The overall goal of a healthy diet is to give your body enough nutrients that it can be in its best possible condition. Research has shown that if you eat the right foods you can reduce your inflammation, manage most health conditions and reduce the chance of you developing an illness throughout your life.
To eat the right food you need to know what food is made up of and how the different types of food affect your body. Most importantly you need to find out what your food is best for your body. The food you eat is made up of a mixture of micro and macro nutrients. Finding the right mixture of these is achieved by developing a healthy diet which contains carbs, fruits, vegetables, healthy fats and a good amount of protein. This section breaks down why you need these and what benefits they have in your diet.
Micros Are Your Nutrients
Micronutrients are a group of vitamins and minerals and are vital for your body’s growth, development and overall health. Micronutrients are only needed in small amounts, but deficiencies in them can lead to serious illnesses.
To maintain a healthy body you need to make sure you’re eating enough of these key micronutrients: Vitamin A, Vitamin K, Vitamin B, Folic Acid, Iron and Zinc.
Vitamin A: Found in orange/yellow fruits, veg and fortified foods. Vitamin A is needed for good vision, healthy skin, teeth, bones and soft tissue.
Vitamin B: Found in oily fish, cheese, eggs. If you are a vegan, your best source is most likely going to be a supplement or non-dairy milks which have been fortified with it. Vitamin B deficiency is quite high in the vegan population as it is generally only found in animal foods. The vitamin is important for immune and nervous system health, as well as your body’s growth and development.
Vitamin K: Found in green veg such as cucumbers and brussel sprouts. Vitamin K supports heart health and improves bone density.
Folic Acid: Found in lentils and green leafy veg such as kale. Folic Acid is important for cell growth and DNA synthesis.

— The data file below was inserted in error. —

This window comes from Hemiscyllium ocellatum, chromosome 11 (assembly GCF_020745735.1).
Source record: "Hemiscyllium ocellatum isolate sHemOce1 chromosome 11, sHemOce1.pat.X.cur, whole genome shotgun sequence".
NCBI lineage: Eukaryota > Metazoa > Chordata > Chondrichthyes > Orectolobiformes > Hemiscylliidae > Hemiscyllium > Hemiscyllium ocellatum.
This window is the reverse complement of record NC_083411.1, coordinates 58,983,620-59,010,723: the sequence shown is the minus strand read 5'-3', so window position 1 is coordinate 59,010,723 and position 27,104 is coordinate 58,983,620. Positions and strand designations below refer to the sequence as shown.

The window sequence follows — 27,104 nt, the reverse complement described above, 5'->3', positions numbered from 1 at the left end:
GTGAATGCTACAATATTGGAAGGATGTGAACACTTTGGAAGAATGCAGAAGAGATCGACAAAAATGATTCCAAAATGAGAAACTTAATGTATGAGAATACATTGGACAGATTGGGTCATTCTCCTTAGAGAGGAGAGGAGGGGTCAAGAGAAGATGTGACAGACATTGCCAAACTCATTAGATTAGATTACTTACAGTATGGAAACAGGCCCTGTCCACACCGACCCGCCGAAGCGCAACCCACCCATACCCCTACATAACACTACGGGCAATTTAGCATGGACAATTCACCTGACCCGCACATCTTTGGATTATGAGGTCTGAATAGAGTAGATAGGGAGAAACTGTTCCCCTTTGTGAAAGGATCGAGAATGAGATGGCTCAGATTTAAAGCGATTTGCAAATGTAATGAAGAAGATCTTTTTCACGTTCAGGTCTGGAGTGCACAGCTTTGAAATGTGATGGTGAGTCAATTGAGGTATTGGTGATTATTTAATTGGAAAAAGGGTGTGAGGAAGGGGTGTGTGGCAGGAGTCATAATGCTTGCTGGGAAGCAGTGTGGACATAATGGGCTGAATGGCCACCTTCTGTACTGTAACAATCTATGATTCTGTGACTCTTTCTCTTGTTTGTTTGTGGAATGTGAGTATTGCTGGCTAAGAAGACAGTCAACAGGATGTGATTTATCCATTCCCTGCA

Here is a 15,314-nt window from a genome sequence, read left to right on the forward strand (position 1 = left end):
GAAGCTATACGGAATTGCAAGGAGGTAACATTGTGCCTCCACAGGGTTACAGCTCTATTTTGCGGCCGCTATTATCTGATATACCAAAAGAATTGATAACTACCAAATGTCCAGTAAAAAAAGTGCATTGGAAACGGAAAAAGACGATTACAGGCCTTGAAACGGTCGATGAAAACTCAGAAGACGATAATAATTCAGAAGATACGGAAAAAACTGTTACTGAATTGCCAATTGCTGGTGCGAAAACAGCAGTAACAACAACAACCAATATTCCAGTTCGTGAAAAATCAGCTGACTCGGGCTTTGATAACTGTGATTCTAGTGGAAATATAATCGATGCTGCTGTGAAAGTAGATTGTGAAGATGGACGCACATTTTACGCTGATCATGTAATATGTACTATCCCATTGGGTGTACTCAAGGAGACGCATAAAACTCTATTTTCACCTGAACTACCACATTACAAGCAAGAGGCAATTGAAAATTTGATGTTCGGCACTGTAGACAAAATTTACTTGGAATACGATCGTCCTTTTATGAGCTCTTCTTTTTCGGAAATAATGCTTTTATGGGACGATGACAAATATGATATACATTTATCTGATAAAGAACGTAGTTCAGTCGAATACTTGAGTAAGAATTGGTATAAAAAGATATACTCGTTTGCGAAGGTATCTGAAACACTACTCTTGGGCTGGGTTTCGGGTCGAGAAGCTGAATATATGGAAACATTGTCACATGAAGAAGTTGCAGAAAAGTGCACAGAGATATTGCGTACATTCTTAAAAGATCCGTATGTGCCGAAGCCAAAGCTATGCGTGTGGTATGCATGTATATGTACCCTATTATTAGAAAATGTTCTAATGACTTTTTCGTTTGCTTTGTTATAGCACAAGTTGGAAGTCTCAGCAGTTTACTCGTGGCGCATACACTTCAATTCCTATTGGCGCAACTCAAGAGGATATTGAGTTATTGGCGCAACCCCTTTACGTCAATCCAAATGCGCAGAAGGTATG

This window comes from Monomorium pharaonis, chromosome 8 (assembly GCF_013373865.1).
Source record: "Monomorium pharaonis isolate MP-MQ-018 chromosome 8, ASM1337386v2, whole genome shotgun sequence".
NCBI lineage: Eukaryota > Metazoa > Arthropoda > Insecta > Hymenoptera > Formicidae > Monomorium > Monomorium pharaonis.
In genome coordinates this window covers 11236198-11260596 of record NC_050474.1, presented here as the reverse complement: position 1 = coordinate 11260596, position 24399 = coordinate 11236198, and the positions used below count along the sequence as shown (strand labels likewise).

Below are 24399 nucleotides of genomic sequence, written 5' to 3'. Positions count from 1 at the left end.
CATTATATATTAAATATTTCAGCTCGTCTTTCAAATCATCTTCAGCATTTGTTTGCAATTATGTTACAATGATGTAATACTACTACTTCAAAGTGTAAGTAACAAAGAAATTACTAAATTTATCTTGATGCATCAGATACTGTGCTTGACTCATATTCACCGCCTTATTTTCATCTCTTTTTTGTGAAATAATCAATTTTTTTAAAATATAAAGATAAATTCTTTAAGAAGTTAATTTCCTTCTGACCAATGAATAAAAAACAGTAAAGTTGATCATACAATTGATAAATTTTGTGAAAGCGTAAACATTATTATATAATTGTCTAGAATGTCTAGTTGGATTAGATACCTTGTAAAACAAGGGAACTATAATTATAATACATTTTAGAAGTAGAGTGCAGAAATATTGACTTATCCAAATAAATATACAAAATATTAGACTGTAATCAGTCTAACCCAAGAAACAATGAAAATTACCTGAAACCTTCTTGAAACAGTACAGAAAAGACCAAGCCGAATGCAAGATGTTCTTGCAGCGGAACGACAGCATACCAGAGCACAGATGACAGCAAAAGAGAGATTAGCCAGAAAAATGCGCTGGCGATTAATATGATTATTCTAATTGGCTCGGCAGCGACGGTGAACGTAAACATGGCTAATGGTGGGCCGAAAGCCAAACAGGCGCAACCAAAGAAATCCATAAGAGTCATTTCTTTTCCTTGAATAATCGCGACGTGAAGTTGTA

Iron: Found in dried beans, dried fruit and whole grains. Iron is crucial in transporting oxygen around your body through red blood cells.
Zinc: Found in nuts and whole grains. Zinc is essential for healthy skin, infection prevention and wound healing.
Macros Are Your Fuel
Macronutrients are a group of nutrients, made up of carbohydrates, protein and fat. These are essential for a healthy body and depending on your goals, you will want to change how much of each you consume on a daily basis. The best way to keep track of your macronutrients is to convert them into percentages and measure them in grams.
For those who are looking to build muscle, you will want to increase your carbohydrate daily intake to fuel muscle growth. Your daily ‘macro ratio’ will want to follow a split of 50% carbohydrates, 30% protein and 20% fat.
For people who want to lose fat you will want a macronutrient split of around 40% carbohydrates, 30% protein and 30% fat. This split will ensure you have enough energy to burn more calories, while still maintaining muscle through eating a healthy amount of protein.
Everyone’s body types and activity levels are different. To make sure you safely reach your goals, you might find yourself tweaking the recommended ratios shown above.
Carbs Give You Energy
If you’re trying to keep your energy levels high, one of the most important things is to never go five hours without food. If you do, it’s most likely that your body is running on empty. This will make even the most simplest of tasks seem impossible, creating the urge to skip your healthy routines.